Addressing the Complexities and Contradictions in Australia-China Relations

Image credit: Adam Taylor / PMO

In the past few weeks, tensions between Australia and China have escalated with the Australian Prime Minister Scott Morrison as well one of his colleagues —  Health Minister Greg Hunt — seeking an enquiry into the origins of the coronavirus. At a recent press conference however, Hunt announced that as a result of intervention from Andrew Forrest, who is the CEO of the Fortescue Metals Group, Australia had managed to obtain 10 million COVID-19 testing kits. Significantly, the Health Minister while contradicting his previous stand and that of PM Morrison, stated that the Australian government does not believe that the virus actually began in a wet market in Wuhan. Much to the surprise of many observers, China’s consul general to Victoria, Long Zhou was also present at the press conference. The Chinese diplomat said that relations between both countries are deep and China providing testing kits to Australia was a reiteration of the same. 

While in recent days, both Beijing and Canberra have made attempts to reduce bilateral tensions, Australia’s repeated calls for an inquiry have riled China. Chinese Ambassador to Australia Jingye Cheng in a media interview stated that Australia may have to face strong economic repercussions, including the boycott of Australian goods like wine and beef by China . The Chinese diplomat in an interview also stated that if hostilities between both countries continue to rise, Chinese students may think twice before choosing to study in Australia. 

Hu Xijin, the editor of the state-run Global Times was also critical of Australia, accusing it of blindly buying Washington’s argument regarding the origin of the coronavirus. The article went to the degree of dubbing Australia as “gum stuck to the bottom of China’s shoe,”.

Beijing had also tried to put the Australian government in a spot by leaking a telephonic conversation with the Secretary of the Department of Foreign Affairs and Trade (DFAT) who stated that he did not know about the demand for such an enquiry, and it was an inappropriate time to demand the same.

China-Australia economic ties 

China is Australia’s largest trading partner with bilateral trade estimated at $235 billion in 2018-2019,  and Chinese students are the largest group within the international students. The number of Chinese students in Australia in 2019 was estimated at 2 million out of which 1.7 million were enrolled in higher education courses and contributed an estimated 12 billion AUD to Australian economy. 

Australia’s support for Taiwan

In addition to backing the demand for an enquiry into the origins of the coronavirus, Australia has recently expressed its support for Taiwan’s participation in  World Health Organisation (WHO) meetings as an observer. A spokesperson for the Australian Department of Foreign Affairs and Trade stated that the country supports the participation of Taiwan in the WHO as an ‘observer/guest’. 

Taiwan was allowed to participate as an observer in WHO meetings till 2016; ever since the election of Tsai Ing-wen, Beijing has objected to the participation of Taiwan.  European Union, United States, Japan and Australia have been calling for Taiwan’s participation as an observer at the WHO, citing the fact that due to its proximity to China and experience in combatting SARS, it could provide important suggestions for making the fight against the coronavirus pandemic more effective. It would be pertinent to point out that Taiwan claims that it had informed WHO about the outbreak of the virus, but it refused to take note.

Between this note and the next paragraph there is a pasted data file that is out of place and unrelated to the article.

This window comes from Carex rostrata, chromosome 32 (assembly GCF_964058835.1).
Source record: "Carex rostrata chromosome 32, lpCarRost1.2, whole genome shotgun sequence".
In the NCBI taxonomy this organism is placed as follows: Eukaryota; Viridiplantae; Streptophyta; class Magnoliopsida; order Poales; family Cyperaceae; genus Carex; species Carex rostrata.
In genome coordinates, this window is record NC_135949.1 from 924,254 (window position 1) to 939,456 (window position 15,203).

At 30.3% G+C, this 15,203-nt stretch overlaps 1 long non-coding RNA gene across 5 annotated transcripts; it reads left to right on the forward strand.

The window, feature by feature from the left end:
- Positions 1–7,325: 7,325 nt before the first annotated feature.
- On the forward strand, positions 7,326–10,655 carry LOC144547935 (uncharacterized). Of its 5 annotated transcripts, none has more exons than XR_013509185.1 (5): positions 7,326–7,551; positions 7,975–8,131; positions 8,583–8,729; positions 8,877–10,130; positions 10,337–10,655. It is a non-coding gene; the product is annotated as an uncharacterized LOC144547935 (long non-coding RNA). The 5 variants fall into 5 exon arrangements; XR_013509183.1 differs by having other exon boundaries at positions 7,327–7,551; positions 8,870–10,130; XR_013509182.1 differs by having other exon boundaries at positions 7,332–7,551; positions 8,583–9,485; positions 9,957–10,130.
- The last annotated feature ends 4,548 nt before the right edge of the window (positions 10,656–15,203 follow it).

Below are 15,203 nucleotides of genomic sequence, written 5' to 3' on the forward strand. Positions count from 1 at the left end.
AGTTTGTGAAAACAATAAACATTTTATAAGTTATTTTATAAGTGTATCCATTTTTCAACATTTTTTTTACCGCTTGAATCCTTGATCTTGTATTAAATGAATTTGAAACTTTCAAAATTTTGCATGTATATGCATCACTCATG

In recent years, Australia while maintaining its strong economic relationship with Beijing has also begun to take steps which seek to check China’s growing economic and political clout in the country. First, like other members of the Five Eyes alliance, apart from the UK, Australia refused to allow Huawei participation in its 5G network on security grounds. Second, Australia has made it compulsory for Foreign Direct Investments even below $175 million by countries with which Australia has signed Free Trade Agreements (FTA’s) to be scrutinized by the Australian Foreign Investment Review Board. This new policy is aimed at checking China’s growing economic influence in Australia. Earlier, even investments in sensitive sectors like defense and telecom by countries with which Australia has signed FTA’s were not scrutinized. Since the past few years, a number of Chinese companies have not only been increasing their stakes in Australian companies, but also eyeing projects which are strategically important. In 2015 for instance, Landbridge Group won a 99-year lease for Darwin Port which is strategically important for Australia. 

The need to reduce tensions with China 

At the same time, Australia cannot lose sight of its economic interests. Australian PM Morrison acknowledged this point. Apart from industrialist Andrew Forrest, media mogul Kerry Stokes in an interview published on the front page of the “West Australian” argued that Australia needs to mend its ties with China. Stokes added that further tensions with China would have catastrophic consequences for the country. 

Australia is not the only country which has been taking a strong stance vis-à-vis China especially in the context of the coronavirus — US, UK and France too have been critical of Beijing for not being transparent with other countries with information pertaining to the coronavirus.  At the same time, Australia, like many other countries, also needs to keep a close watch on its economic interests and is not in a position to adopt an excessively aggressive posture vis-à-vis China. Australia’s task is thus clearly cut out in terms of striking a balance between safeguarding its economic interests as well as strategic goals.

The views and opinions expressed in this article are those of the author.